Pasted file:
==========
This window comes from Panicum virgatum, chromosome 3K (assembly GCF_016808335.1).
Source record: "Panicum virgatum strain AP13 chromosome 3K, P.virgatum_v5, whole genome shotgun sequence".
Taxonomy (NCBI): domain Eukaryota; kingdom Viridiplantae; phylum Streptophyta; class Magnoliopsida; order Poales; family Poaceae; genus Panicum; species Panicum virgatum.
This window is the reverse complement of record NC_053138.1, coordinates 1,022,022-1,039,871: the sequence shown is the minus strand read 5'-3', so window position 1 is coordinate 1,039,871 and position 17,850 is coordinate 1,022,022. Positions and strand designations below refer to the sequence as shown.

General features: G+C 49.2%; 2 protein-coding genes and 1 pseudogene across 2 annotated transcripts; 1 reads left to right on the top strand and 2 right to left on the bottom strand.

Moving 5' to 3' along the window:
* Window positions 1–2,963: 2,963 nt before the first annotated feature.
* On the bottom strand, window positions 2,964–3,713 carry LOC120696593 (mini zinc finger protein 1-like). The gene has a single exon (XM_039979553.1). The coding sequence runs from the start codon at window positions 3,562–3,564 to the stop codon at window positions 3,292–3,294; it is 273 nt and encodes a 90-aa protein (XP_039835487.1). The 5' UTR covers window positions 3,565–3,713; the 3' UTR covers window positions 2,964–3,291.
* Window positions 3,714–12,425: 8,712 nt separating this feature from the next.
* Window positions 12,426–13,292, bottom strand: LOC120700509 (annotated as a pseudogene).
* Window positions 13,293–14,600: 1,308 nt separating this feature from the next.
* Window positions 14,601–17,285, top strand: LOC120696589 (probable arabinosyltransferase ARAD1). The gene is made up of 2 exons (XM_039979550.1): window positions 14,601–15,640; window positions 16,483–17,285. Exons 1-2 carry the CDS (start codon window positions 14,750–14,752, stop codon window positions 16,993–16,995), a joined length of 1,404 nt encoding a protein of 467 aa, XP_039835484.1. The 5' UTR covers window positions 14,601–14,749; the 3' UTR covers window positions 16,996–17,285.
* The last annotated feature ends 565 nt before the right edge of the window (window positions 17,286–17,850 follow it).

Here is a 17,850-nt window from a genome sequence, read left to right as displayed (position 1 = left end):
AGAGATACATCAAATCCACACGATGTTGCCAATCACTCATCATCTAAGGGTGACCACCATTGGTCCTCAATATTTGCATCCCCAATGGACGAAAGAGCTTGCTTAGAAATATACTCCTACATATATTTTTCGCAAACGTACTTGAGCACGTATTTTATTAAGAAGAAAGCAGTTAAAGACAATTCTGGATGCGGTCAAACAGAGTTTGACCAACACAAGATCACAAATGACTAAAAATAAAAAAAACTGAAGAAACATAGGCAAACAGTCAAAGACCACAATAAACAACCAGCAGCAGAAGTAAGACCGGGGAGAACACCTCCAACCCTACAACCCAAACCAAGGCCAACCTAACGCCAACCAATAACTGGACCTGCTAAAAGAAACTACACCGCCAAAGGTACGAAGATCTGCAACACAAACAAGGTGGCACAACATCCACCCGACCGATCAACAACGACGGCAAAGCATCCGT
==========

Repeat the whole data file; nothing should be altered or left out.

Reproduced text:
This window comes from Panicum virgatum, chromosome 3K (assembly GCF_016808335.1).
Source record: "Panicum virgatum strain AP13 chromosome 3K, P.virgatum_v5, whole genome shotgun sequence".
Taxonomy (NCBI): domain Eukaryota; kingdom Viridiplantae; phylum Streptophyta; class Magnoliopsida; order Poales; family Poaceae; genus Panicum; species Panicum virgatum.
This window is the reverse complement of record NC_053138.1, coordinates 1,022,022-1,039,871: the sequence shown is the minus strand read 5'-3', so window position 1 is coordinate 1,039,871 and position 17,850 is coordinate 1,022,022. Positions and strand designations below refer to the sequence as shown.

General features: G+C 49.2%; 2 protein-coding genes and 1 pseudogene across 2 annotated transcripts; 1 reads left to right on the top strand and 2 right to left on the bottom strand.

Moving 5' to 3' along the window:
* Window positions 1–2,963: 2,963 nt before the first annotated feature.
* On the bottom strand, window positions 2,964–3,713 carry LOC120696593 (mini zinc finger protein 1-like). The gene has a single exon (XM_039979553.1). The coding sequence runs from the start codon at window positions 3,562–3,564 to the stop codon at window positions 3,292–3,294; it is 273 nt and encodes a 90-aa protein (XP_039835487.1). The 5' UTR covers window positions 3,565–3,713; the 3' UTR covers window positions 2,964–3,291.
* Window positions 3,714–12,425: 8,712 nt separating this feature from the next.
* Window positions 12,426–13,292, bottom strand: LOC120700509 (annotated as a pseudogene).
* Window positions 13,293–14,600: 1,308 nt separating this feature from the next.
* Window positions 14,601–17,285, top strand: LOC120696589 (probable arabinosyltransferase ARAD1). The gene is made up of 2 exons (XM_039979550.1): window positions 14,601–15,640; window positions 16,483–17,285. Exons 1-2 carry the CDS (start codon window positions 14,750–14,752, stop codon window positions 16,993–16,995), a joined length of 1,404 nt encoding a protein of 467 aa, XP_039835484.1. The 5' UTR covers window positions 14,601–14,749; the 3' UTR covers window positions 16,996–17,285.
* The last annotated feature ends 565 nt before the right edge of the window (window positions 17,286–17,850 follow it).

Here is a 17,850-nt window from a genome sequence, read left to right as displayed (position 1 = left end):
AGAGATACATCAAATCCACACGATGTTGCCAATCACTCATCATCTAAGGGTGACCACCATTGGTCCTCAATATTTGCATCCCCAATGGACGAAAGAGCTTGCTTAGAAATATACTCCTACATATATTTTTCGCAAACGTACTTGAGCACGTATTTTATTAAGAAGAAAGCAGTTAAAGACAATTCTGGATGCGGTCAAACAGAGTTTGACCAACACAAGATCACAAATGACTAAAAATAAAAAAAACTGAAGAAACATAGGCAAACAGTCAAAGACCACAATAAACAACCAGCAGCAGAAGTAAGACCGGGGAGAACACCTCCAACCCTACAACCCAAACCAAGGCCAACCTAACGCCAACCAATAACTGGACCTGCTAAAAGAAACTACACCGCCAAAGGTACGAAGATCTGCAACACAAACAAGGTGGCACAACATCCACCCGACCGATCAACAACGACGGCAAAGCATCCGT